Well, that was interesting. The Landworkers Alliance (LWA) demo on Thursday 17th April (International Peasants’ Day) went pretty well, where we set up a market stall outside DEFRA headquarters in London, to show how productive smaller scale farms can be – and to ask very nicely that small scale farms be considered when making policy. The demo attendees were a small but select bunch of around 40-50 (I’m terrible at guestimating), and a few of us spoke about why the status quo needs to change, and it what direction.
The ‘demand’ (or polite request) we made was to ask DEFRA to implement the voluntary cap on Pillar 1 CAP EU payments, at an extremely generous £150,000 per farm; and to divert the resulting £200 million (or at least some of it) to smaller scale productive farms under Pillar 2 of CAP. I still can’t believe that DEFRA has recently chosen to redefine the size of farms receiving Pillar 1 payments (replacing the old direct single farm payment) to those over 5ha – that’s a huge minimum size of farm, over 12 acres; my market garden business is on just over 2 acres of land and producing a huge amount of food. EU Member states can apply limits or not at their own discretion. So the threshold for minimum claim areas has been increased by DEFRA in this country to the highest possible level of 5ha because, in the words of Owen Patterson, “the vast majority of those claimants with less than 5ha are not economic units. They are, in lay parlance, hobby farms.”
Cue seething indignation and rage from those thousands of small- and micro-scale farmers and growers, who are told that their endless toil and graft in the face of an ever-industial agricultural landcape is a ‘hobby’. Apparently it’s a ‘hobby’ if you earn your living from your business, as I do, which is an interesting definitition of ‘hobby’. Many of the 16,650 holdings who are now excluded from the Pillar 1 payments also earn their living from the land; there may be some lucky individuals who do run their smallholdings as a hobby, and don’t have to make a profitable enterprise in order to survive; but going by land size only is in no way a accurate way of measuring this. The LWA estimate that this change of threshold for claimants will save DEFRA £16 million each year – which is still much less than it’s proposed solution of adding a cap to Pillar 1 payments for those landowners with vast estates, who can claim well over £150,000 per year in subsides.
It’s the (lack of) logic of the argument that I find particularly galling. DEFRA say, on the one-hand, that holdings under 5ha are uneconomic, and therefore should not be supported (although this is of course completely untrue, as thousands of small businesses will testify and would be happy to should Owen Patterson their accounts to prove it – plus many would be glad of the extra subsidy money to expand and develop their business, and employ more local people, produce even more local food, teach youngsters about farming…). However, at the same time, the implication of diverting the bulk of the EU subsides to asset-rich landowners of vast estates is that these landowners need these hundreds of thousands of subsides in order to remain viable and survive. Surely if any one business needs yearly no-strings grants of over £150,000, they are “not economic units.” They are the ‘hobby farms’, only in a massive and unsustainable (in every way) scale.
Mind you, I shouldn’t get too worked up because none of this really affects me, since I’ve never had CAP payments in the first place. Although of course, it does affect me in a number of ways, and not least because those macro business with EU subsides are able to sell their subsidised produce at a price lower than my cost of production if they want to. Fortunately my customers base is very loyal, and people appreciate having local, fresh and sustainable produce from just down the road (and I grow many things that larger producers don’t grow); plus my margins are so slim that my prices are pretty much the same anyway (I’m really not going to be rich growing veg). So therefore my tax money is paying larger producers to subsidise their produce, and keep my income right down. It does seem a little unfair to be taxed twice though?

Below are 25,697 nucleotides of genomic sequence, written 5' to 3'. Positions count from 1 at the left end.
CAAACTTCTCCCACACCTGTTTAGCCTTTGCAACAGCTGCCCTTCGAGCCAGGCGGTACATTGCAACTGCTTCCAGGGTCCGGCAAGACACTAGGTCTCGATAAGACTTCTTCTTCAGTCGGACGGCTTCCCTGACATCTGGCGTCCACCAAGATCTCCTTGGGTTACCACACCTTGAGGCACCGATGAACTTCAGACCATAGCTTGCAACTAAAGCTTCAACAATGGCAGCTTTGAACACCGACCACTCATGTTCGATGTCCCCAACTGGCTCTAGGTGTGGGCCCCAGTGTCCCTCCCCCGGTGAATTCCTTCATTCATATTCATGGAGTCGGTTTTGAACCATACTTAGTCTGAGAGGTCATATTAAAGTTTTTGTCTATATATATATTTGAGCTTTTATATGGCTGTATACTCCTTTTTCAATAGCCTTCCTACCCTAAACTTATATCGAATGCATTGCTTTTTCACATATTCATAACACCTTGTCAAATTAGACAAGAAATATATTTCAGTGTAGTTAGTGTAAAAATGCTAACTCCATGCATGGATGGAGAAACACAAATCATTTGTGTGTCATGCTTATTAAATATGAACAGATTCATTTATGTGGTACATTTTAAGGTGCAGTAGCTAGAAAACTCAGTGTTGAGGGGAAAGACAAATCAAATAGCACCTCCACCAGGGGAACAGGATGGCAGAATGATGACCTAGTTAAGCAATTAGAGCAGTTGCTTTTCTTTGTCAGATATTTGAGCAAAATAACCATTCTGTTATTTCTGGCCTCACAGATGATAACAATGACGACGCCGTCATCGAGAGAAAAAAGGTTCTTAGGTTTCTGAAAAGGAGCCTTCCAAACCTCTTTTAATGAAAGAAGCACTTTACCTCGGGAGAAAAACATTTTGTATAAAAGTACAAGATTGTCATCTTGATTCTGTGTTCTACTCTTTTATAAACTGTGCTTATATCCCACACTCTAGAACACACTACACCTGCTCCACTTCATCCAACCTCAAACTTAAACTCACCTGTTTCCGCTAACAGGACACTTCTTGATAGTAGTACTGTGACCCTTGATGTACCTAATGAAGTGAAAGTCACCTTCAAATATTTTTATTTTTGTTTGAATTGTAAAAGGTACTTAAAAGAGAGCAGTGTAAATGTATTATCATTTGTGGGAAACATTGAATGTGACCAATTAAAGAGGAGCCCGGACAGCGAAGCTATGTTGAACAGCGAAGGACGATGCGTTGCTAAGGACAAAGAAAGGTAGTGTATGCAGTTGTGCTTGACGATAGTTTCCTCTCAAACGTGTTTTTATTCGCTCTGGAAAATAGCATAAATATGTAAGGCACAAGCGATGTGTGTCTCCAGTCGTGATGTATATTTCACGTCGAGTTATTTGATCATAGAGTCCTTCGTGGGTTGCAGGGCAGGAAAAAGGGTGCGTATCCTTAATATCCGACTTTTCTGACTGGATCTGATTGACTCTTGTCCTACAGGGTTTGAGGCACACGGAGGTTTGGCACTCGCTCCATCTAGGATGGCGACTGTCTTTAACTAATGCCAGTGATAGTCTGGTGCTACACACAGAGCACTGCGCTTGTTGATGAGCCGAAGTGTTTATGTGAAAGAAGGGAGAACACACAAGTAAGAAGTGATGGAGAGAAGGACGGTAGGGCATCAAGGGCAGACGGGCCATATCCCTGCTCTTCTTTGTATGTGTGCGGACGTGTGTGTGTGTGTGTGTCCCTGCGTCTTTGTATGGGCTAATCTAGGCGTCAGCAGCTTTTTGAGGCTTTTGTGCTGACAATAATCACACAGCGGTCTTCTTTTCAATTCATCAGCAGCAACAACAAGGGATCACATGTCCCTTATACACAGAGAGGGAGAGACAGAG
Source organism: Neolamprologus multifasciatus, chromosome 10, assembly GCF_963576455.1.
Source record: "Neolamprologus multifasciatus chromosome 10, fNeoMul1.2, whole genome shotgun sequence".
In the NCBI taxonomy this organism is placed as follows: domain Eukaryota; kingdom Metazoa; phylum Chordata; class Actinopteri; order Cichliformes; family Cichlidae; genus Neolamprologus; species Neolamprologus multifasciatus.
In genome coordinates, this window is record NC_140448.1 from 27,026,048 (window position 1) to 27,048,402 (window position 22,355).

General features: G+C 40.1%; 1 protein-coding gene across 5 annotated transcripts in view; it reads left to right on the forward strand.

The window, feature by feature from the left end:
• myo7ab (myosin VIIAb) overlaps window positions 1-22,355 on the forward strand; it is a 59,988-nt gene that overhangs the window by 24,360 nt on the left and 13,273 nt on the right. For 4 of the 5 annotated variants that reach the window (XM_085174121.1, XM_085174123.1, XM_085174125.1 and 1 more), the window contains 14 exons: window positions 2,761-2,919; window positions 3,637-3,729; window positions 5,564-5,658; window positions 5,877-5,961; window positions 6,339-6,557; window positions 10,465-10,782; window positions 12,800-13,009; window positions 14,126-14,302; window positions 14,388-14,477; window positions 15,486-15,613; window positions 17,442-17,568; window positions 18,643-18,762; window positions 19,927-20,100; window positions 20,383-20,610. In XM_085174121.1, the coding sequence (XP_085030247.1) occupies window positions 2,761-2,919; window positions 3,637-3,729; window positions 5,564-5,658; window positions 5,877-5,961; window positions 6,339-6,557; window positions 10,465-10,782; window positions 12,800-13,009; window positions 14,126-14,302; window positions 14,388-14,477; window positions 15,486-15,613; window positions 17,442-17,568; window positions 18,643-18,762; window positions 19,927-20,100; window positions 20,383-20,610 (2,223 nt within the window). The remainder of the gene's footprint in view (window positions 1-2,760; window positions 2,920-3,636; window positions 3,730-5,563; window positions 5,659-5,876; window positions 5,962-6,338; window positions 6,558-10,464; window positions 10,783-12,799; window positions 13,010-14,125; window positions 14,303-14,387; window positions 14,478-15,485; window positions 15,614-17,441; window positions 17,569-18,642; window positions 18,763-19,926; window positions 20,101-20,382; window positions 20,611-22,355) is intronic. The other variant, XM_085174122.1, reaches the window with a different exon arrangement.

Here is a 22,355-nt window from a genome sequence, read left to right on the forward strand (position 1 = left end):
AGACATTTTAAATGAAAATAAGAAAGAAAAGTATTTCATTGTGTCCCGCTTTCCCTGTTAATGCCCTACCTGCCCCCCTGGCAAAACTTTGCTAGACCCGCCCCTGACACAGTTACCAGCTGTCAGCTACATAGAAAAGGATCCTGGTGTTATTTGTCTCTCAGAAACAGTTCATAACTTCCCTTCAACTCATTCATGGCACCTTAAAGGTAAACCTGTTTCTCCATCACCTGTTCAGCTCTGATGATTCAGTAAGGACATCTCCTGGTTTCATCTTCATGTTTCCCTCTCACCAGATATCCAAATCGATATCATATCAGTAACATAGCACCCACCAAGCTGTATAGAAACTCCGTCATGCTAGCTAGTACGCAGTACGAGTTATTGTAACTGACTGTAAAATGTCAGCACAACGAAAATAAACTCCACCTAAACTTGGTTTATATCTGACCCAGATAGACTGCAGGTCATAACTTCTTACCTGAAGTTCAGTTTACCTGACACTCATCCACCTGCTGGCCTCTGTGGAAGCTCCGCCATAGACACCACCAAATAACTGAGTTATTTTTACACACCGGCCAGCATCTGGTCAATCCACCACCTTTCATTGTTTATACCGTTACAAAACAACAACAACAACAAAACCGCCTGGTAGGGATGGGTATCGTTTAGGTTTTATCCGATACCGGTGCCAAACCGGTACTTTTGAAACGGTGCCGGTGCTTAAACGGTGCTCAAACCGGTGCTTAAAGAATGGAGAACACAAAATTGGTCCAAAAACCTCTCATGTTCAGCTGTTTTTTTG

I’m looking forward to the demonstration outside DEFRA tomorrow in London from noon, organised by the Land Workers’ Alliance (LWA). I’m giving a brief talk about the issues facing new entrants to farming and land work generally – and of course the main one is access to land. The demo should be a really good day (especially if the nice weather holds); and there will be a mini farmers’ market stall there too, to highlight how productive small- and medium-scale farms and market gardens can be, even in the middle of the Hungry Gap (rather unfortunate timing for veg growers!). We are hoping to remind DEFRA and other policymakers that smaller scale agriculture and land workers really does need more attention when it comes to formulating policy and implementing EU legislation. Grand sweeping schemes to ‘help farmers’ often equate to sops to wealthy landowners and corporate agribusiness, which do nothing to help us – in fact they often have the opposite effect if large-scale farming practices get subsidies and grants from central governments, therefore undercutting artisanal producers trying to earn a basic living wage, often on rented land; who often produce more food per acre in a more sustainable way, and using more labour rather than fossil fuels and chemicals (therefore creating more jobs).
The demo is to mark International Peasants Day, as the LWA is a member of international peasant organisation La Via Campesina. It’s all very exciting; I just hope that there are some DEFRA people around to notice. Someone told me that they tend not to be around much on a Thursday afternoon. Maybe if they have the afternoon off they can come along and join the demo? Everyone is welcome; banners, beards and bailing twine aren’t mandatory.